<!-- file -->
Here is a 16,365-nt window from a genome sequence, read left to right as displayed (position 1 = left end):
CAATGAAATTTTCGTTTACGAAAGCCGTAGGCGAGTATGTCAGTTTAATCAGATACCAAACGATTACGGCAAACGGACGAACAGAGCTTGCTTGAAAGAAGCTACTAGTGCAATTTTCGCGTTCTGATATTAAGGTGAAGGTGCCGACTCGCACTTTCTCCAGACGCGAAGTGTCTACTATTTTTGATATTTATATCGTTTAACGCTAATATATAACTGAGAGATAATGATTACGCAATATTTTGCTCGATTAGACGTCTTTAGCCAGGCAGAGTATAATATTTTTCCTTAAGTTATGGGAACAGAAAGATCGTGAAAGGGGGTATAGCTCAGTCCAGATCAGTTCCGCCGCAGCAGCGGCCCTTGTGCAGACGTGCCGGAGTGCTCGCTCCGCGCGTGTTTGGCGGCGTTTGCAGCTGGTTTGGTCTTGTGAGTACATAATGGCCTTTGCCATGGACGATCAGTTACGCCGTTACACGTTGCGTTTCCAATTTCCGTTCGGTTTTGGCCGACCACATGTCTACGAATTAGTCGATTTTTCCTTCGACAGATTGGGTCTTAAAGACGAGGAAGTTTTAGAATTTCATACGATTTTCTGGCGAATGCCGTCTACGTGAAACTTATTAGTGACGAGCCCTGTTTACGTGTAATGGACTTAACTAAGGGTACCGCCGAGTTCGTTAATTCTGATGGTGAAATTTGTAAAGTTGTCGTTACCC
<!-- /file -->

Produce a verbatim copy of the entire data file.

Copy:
Here is a 16,365-nt window from a genome sequence, read left to right as displayed (position 1 = left end):
CAATGAAATTTTCGTTTACGAAAGCCGTAGGCGAGTATGTCAGTTTAATCAGATACCAAACGATTACGGCAAACGGACGAACAGAGCTTGCTTGAAAGAAGCTACTAGTGCAATTTTCGCGTTCTGATATTAAGGTGAAGGTGCCGACTCGCACTTTCTCCAGACGCGAAGTGTCTACTATTTTTGATATTTATATCGTTTAACGCTAATATATAACTGAGAGATAATGATTACGCAATATTTTGCTCGATTAGACGTCTTTAGCCAGGCAGAGTATAATATTTTTCCTTAAGTTATGGGAACAGAAAGATCGTGAAAGGGGGTATAGCTCAGTCCAGATCAGTTCCGCCGCAGCAGCGGCCCTTGTGCAGACGTGCCGGAGTGCTCGCTCCGCGCGTGTTTGGCGGCGTTTGCAGCTGGTTTGGTCTTGTGAGTACATAATGGCCTTTGCCATGGACGATCAGTTACGCCGTTACACGTTGCGTTTCCAATTTCCGTTCGGTTTTGGCCGACCACATGTCTACGAATTAGTCGATTTTTCCTTCGACAGATTGGGTCTTAAAGACGAGGAAGTTTTAGAATTTCATACGATTTTCTGGCGAATGCCGTCTACGTGAAACTTATTAGTGACGAGCCCTGTTTACGTGTAATGGACTTAACTAAGGGTACCGCCGAGTTCGTTAATTCTGATGGTGAAATTTGTAAAGTTGTCGTTACCC